How to Develop a Customer-Centric CultureVanda Williams
Customer-centric company culture is focused on providing a positive customer experience at every point of the customer journey to promote repeat business, drive business growth and enhance customer loyalty.
However, a company with good customer service isn’t necessarily a customer-centric company. So, what makes a business customer-centric?
Well, it takes placing the customer at the heart of everything your company does.
What is customer-centric?
Your business is customer-centric if customer satisfaction provides the very driving force for action. Curating a positive customer experience not only brings meaning to your organisation but also forms the basis for both internal and external communication.
When your company sees the customer experience as absolutely crucial to what you do, the customer’s best interests are affirmed at every touchpoint. This makes their satisfaction the main focus of your company. In fact, your company forms around the pursuit of this goal.
Why creating a customer-centric strategy helps your business
In business terms, placing your customer at the centre of your company’s mission makes a lot of sense. For instance, research by Deloitte shows that customer-centric companies are 60% more profitable when compared to companies that don’t focus on the customer.
However, according to CMO Council, only 14% of marketers believe that customer-centricity is a hallmark of their companies. This is because cultivating and executing a customer-centric culture, one that provides a positive customer experience through their entire journey, requires a massive shift in the organisation’s structure and culture. Yet, these shifts are worth getting right. Positive benefits include:
- Increased customer loyalty – 96% of customers say customer service is important in their choice of loyalty to a brand.
- Growth in revenue – Customers switching companies due to poor service costs U.S. companies a total of $1.6 trillion.
- Word of mouth marketing – Customers tell an average of nine people about a positive experience with a brand, but they tell 16 people about a negative experience.
- Heightened employee engagement – Companies with initiatives to improve their customer experience see employee engagement increase by 20% on average.
- Decreased purchase abandonment – Customers are likely to spend 140% more after a positive experience than customers who report negative experiences.
5 best practices to becoming a customer-centric business
A customer-centric brand creates products, processes, policies and a culture that is designed to support customers with a great experience from initial discovery to point of purchase and beyond. Here are 5 best practices to help your business stand out:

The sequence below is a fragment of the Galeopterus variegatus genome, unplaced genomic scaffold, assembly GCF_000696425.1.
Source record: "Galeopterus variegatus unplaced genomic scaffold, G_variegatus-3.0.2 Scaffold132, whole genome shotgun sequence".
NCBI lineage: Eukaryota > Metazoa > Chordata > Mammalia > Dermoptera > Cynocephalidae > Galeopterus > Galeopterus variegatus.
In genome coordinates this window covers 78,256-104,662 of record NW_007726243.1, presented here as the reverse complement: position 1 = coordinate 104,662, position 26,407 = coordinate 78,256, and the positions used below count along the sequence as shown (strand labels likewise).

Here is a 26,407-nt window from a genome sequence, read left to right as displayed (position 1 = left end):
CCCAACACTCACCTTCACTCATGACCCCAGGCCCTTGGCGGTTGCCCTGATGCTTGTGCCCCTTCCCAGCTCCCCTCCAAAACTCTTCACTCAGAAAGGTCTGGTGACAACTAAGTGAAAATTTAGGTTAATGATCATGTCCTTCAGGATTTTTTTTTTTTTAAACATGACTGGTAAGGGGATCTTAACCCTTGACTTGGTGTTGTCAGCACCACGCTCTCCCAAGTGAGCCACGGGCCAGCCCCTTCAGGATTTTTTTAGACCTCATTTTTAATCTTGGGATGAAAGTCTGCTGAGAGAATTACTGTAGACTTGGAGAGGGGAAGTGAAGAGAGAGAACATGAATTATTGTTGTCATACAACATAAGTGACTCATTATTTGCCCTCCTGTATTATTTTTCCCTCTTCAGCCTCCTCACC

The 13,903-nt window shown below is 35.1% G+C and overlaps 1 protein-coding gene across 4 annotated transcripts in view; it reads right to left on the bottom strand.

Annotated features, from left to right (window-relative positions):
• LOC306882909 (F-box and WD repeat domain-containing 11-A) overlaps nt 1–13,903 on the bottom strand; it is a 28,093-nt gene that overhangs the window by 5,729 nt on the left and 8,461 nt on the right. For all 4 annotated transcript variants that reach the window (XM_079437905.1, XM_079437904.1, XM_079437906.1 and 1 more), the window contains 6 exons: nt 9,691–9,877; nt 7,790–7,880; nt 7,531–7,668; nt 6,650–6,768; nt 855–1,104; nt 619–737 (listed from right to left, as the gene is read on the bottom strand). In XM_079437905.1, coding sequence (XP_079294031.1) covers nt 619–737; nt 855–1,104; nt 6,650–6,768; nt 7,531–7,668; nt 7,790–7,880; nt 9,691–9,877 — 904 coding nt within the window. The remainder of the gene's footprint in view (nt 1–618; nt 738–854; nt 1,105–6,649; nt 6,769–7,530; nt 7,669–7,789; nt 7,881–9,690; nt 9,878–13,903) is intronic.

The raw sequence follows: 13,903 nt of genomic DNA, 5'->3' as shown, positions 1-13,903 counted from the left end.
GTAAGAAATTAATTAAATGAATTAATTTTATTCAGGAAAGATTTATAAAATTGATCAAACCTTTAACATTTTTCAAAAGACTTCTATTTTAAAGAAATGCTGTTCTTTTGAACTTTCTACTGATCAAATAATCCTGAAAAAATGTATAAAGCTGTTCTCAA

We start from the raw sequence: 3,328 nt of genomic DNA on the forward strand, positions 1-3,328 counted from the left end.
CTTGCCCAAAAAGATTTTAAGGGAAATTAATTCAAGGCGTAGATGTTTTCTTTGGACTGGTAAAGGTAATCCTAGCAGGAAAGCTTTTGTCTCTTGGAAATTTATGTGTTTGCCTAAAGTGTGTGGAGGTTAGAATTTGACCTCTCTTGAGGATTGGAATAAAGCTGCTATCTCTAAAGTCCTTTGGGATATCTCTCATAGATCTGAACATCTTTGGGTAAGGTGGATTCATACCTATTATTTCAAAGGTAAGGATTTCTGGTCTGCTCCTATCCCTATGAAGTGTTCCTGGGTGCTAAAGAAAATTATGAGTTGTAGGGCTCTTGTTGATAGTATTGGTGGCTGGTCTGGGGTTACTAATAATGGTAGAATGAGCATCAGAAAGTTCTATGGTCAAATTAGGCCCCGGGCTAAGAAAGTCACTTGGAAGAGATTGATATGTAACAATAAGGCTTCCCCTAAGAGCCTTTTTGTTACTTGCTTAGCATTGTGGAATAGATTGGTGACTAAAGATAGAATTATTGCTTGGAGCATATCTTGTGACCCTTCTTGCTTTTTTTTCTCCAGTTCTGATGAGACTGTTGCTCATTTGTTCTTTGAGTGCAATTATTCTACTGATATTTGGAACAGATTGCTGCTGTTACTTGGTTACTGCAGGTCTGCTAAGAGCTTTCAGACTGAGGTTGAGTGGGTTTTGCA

1. Put relationships first
Don’t fall into the trap of thinking of customers in purely transactional terms; they are not simply numbers to be measured or analysed in a revenue performance report. Think of your customers as individuals who all share a common problem, one that your particular brand/product can fix. A truly customer-centric organisation cares about its customers’ well-being, and this means caring about the world they live and work in.
2. Hire for customer success
Regardless of role, focus on hiring talent that aligns with customer-centric thinking and the importance of customer experience at your business. Your employees are the front-facing workforce that will ultimately influence the customer’s experience with your brand. When companies hire with customer success in mind they have 1.5 times more engaged employees than less customer-focused companies, forming a positive experience for everyone involved.
3. Standardise customer data
Embracing a new customer-centric culture requires centralised access to customer data and insights. When you put your customer at the core of your business and combine it with Customer Relationship Management (CRM) and Business Intelligence tools, you can collect an abundance of data, which gives you a full 360 view of the customer. This data can then be used to enhance your customer’s experience and ultimately, your brand.
4. Link customer actions to results
Connecting company culture to customer outcomes will help motivate employees by seeing the direct results of their customer-centric approach. You can capture customer success strategies in real-time to help highlight successful strategy implementation, i.e. strategies to reduce customer wait times.
5. Establish a customer-centric company narrative
Knowing your company’s story is crucial to understanding what potential value you bring to your customers. Ask yourself why your company exists and what fundamental problem you’re helping your customers solve. Then condense your answer into a concise yet smart core statement relating to customers. Then, use your statement to help outline the values needed to reach this goal. These value statements define what the company believes in and how they are expected to behave, establishing the company culture.